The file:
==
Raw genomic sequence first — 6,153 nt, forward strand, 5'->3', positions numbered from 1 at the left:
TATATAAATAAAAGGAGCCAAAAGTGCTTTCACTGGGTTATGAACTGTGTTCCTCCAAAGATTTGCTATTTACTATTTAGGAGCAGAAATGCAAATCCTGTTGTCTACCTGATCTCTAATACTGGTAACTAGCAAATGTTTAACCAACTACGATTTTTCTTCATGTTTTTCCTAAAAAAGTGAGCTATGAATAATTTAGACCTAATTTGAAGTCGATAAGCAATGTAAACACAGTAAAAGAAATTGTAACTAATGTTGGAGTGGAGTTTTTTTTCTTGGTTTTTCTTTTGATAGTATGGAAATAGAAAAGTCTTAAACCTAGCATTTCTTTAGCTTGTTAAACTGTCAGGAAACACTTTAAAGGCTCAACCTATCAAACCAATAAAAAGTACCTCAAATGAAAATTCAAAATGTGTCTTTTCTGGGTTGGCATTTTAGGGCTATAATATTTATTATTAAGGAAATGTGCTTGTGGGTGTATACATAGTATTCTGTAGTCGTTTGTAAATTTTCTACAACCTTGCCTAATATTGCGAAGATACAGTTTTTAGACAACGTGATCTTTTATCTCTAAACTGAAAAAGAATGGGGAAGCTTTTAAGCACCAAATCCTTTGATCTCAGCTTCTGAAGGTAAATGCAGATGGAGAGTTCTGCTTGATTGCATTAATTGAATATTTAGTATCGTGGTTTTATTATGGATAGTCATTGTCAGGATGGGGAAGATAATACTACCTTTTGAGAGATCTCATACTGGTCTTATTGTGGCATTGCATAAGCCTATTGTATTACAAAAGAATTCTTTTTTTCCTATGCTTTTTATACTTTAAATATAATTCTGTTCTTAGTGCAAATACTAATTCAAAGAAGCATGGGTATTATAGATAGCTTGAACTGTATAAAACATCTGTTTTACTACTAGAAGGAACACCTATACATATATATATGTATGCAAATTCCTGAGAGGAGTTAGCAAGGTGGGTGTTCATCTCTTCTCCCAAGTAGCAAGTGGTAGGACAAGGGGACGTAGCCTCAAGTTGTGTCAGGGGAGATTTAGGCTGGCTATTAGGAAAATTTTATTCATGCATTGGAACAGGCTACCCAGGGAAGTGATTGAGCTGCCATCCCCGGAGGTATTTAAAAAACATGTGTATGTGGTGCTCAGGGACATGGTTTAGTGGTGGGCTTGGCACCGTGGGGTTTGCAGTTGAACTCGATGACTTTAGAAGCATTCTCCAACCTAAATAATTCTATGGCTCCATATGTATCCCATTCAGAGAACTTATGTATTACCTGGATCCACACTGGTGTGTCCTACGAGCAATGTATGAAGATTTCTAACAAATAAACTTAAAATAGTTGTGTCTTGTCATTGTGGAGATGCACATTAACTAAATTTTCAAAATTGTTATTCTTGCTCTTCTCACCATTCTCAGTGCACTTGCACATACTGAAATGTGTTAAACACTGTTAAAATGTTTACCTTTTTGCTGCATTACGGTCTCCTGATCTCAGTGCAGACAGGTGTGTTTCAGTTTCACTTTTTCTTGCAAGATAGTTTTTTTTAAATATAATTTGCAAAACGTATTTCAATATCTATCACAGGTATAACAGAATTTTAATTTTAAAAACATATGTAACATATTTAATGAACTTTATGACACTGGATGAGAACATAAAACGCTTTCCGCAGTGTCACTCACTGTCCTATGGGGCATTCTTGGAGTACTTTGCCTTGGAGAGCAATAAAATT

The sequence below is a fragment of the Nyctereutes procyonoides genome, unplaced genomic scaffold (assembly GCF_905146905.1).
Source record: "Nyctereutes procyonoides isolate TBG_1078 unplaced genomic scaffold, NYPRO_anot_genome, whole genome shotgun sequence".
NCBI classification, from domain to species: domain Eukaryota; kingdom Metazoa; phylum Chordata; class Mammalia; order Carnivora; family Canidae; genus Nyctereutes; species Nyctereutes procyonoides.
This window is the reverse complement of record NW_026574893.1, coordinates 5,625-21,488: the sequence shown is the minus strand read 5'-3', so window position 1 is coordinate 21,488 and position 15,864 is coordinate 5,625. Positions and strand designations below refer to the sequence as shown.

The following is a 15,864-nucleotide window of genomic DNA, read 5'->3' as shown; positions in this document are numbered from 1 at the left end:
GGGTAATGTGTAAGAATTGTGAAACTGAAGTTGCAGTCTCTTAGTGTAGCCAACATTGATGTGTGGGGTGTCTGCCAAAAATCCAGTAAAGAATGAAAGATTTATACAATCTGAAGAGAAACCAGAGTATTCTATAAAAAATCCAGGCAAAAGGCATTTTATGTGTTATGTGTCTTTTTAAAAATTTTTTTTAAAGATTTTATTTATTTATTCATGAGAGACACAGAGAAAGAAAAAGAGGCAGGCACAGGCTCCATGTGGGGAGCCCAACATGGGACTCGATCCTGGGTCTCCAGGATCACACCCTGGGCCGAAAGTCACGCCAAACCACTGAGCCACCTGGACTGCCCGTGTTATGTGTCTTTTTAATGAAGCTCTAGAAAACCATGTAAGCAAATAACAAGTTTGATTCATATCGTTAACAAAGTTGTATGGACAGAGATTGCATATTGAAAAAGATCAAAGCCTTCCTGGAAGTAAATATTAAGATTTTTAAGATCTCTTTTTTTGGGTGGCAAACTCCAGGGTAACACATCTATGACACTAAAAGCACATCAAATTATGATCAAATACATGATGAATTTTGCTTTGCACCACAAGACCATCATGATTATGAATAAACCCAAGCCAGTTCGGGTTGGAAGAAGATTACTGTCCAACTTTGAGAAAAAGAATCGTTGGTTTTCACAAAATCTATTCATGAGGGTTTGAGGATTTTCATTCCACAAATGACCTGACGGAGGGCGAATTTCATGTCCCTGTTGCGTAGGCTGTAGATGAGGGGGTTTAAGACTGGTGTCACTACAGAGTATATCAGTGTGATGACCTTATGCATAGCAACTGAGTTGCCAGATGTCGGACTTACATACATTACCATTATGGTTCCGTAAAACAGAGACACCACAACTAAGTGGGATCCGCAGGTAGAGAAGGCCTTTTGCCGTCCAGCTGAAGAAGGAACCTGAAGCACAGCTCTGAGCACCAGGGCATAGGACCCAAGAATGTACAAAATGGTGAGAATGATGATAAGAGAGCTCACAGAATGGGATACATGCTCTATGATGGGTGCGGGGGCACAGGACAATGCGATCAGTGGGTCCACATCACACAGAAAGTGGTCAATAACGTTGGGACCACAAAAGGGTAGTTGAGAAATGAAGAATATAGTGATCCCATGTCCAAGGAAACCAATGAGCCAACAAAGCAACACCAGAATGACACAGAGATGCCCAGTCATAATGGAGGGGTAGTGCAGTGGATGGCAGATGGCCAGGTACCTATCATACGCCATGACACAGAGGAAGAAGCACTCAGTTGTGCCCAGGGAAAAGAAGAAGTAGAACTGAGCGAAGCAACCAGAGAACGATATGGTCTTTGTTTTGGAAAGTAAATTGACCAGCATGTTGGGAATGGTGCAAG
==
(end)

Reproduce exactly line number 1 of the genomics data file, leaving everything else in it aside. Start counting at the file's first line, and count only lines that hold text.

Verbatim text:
Raw genomic sequence first — 6,153 nt, forward strand, 5'->3', positions numbered from 1 at the left: